A number of recent High Court decisions have confirmed that third party rights against insurers in Ireland are restricted. The recent High Court decision in Kennedy & Ors v Casey & Ors [2015] IEHC 690 provides further comfort for insurers in this regard in the context of the solicitors professional indemnity insurance.


The plaintiffs instructed a firm of solicitors to pursue a claim against the Irish State (“the State proceedings”).  The defendants to the State proceedings, which have been set down for hearing but not determined, have pleaded the Statute of Limitations by way of defence together with laches and delay.  Consequently, the plaintiffs brought proceedings against their former solicitors (“the negligence proceedings”) claiming that they were negligent in failing to institute the State proceedings in a timely manner.

The Solicitors Mutual Defence Fund (“SMDF”) initially instructed solicitors to come on record for the defendants in the negligence proceedings but those solicitors successfully applied to come off record following the SMDF’s decision not to provide an indemnity to the defendants.  The negligence proceedings were not progressed following this application.  Instead, the plaintiffs issued a motion seeking to join the SMDF as a co-defendant to the proceedings.  The plaintiffs contended that the SMDF was a party whose presence before the court was necessary in order to enable the court effectually and completely to adjudicate upon the questions involved in the negligence proceedings.  The plaintiffs further contended that having regard to the present unsatisfactory state of the law with regard to third party rights in the context of insurance contracts, the court ought to interpret the provisions of section 26 of the Solicitors (Amendment) Act 1994 (provision of professional indemnity cover) and the regulations made thereunder in a manner similar to section 62 of the Civil Liability Act 1961.  


The Court accepted the SMDF’s submission that the plaintiffs clearly had no contractual nexus with the SMDF.  They were never insurers of the plaintiffs, had no dealings with them, and, perhaps more significantly, had not been the subject matter of any application by the defendants (who did have such a connection) to be joined in the present proceedings.  The Court also noted that the defendants had accepted the repudiation or withdrawal of cover by the SMDF.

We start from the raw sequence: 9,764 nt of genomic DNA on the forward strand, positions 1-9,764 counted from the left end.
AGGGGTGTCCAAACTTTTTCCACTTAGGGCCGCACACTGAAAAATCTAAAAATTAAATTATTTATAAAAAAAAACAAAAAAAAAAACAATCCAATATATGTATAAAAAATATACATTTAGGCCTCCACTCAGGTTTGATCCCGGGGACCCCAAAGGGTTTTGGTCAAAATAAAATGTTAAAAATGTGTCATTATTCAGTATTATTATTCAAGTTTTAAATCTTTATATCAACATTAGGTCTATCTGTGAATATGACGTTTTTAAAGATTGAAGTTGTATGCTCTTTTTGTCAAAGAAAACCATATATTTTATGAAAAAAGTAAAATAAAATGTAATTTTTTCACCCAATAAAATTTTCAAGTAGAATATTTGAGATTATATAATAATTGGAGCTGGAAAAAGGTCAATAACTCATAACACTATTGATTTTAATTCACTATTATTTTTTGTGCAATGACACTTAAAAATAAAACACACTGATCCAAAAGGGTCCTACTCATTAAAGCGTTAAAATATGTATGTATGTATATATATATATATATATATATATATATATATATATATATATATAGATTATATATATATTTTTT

The plaintiffs argued that the defendant solicitor and SMDF were “joined at the hip” by legislation and applicable regulations, to such an extent as to overcome any objections based on locus standi or lack of privity.  The plaintiffs submitted that the minimum terms and conditions applicable to solicitors professional indemnity insurance under the Solicitors Acts, 1954 – 2002, (Professional Indemnity Insurance) Regulations, 2007 (the "Regulations"), gave the plaintiffs locus standi to bring the application, in particular relying upon clause 5.3 of the minimum terms which prohibits avoidance or repudiation of cover (while accepting that a separate provision preserved to the SMDF a discretion whether to indemnify).  The Court considered that while it may be true that the Law Society performs a public duty designed to benefit solicitors’ clients, the nature of the duty performed by the Law Society did not confer a direct cause of action on the client of a solicitor as against the solicitor’s insurers.  The Court rejected the argument that the Regulations should be interpreted in a manner similar to section 62 of the Civil Liability Act 1961 and found that this had simply no bearing on the application at hand.  The Court also found that any issue of estoppel was an issue between the defendants and the SMDF, and not the plaintiffs and the SMDF.    

The Court held that in any event, the application was premature as any potential liability of SMDF in this case could only be considered when the State proceedings and negligence proceedings have been determined.  If the plaintiffs’ claim against the State defendants was successful, or failed on its merits (as distinct from failing because of the Statute of Limitations) there could be no arguable case against either the existing defendants or their insurers.  While the suggestion had been made that the defendants were not a mark for damages, there was no suggestion that they were incapable of defending the proceedings.  The Court noted that if it were to apply the plaintiffs’ logic there would be no need to ever bring proceedings against an allegedly negligent solicitor or to seek to have some determination made in such proceedings, as the short cut of simply suing the SMDF would leapfrog those legal imperatives.  


This decision is consistent with recent authorities confirming that third parties do not have a direct right of action against insurers in Ireland and to the extent that a specific statutory provision permits a restricted right of action, liability of the defendant insured must be established in the first instance.